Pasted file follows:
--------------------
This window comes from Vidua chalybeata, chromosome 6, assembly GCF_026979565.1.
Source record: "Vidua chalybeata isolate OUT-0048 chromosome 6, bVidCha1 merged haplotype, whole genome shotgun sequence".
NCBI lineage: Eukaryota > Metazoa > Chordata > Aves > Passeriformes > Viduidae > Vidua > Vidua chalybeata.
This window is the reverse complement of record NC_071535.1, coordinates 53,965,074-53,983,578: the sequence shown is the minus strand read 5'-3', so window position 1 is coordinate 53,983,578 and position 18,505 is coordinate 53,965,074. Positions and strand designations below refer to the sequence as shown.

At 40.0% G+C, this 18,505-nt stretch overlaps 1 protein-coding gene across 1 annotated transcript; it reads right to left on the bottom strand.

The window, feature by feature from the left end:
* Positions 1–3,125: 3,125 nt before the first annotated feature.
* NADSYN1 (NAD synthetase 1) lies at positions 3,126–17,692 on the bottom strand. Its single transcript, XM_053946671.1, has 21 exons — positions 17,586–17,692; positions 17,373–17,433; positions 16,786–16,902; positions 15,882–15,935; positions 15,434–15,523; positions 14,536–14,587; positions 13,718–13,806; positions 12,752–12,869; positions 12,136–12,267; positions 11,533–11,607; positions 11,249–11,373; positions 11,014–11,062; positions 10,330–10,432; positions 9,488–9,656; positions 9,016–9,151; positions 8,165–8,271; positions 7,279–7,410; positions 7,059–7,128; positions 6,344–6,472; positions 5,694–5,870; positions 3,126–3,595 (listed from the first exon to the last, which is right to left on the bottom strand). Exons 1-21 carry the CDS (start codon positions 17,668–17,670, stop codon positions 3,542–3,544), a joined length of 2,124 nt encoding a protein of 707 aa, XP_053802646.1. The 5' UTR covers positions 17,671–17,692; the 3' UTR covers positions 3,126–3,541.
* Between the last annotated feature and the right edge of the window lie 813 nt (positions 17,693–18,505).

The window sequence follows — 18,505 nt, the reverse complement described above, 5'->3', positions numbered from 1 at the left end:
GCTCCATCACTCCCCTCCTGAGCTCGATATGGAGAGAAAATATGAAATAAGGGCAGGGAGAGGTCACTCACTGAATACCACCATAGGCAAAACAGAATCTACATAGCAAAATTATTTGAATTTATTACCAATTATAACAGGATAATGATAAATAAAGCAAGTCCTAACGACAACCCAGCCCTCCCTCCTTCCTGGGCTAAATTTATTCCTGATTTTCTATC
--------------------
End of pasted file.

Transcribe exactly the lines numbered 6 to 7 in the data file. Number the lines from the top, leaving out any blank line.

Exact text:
The window, feature by feature from the left end:
* Positions 1–3,125: 3,125 nt before the first annotated feature.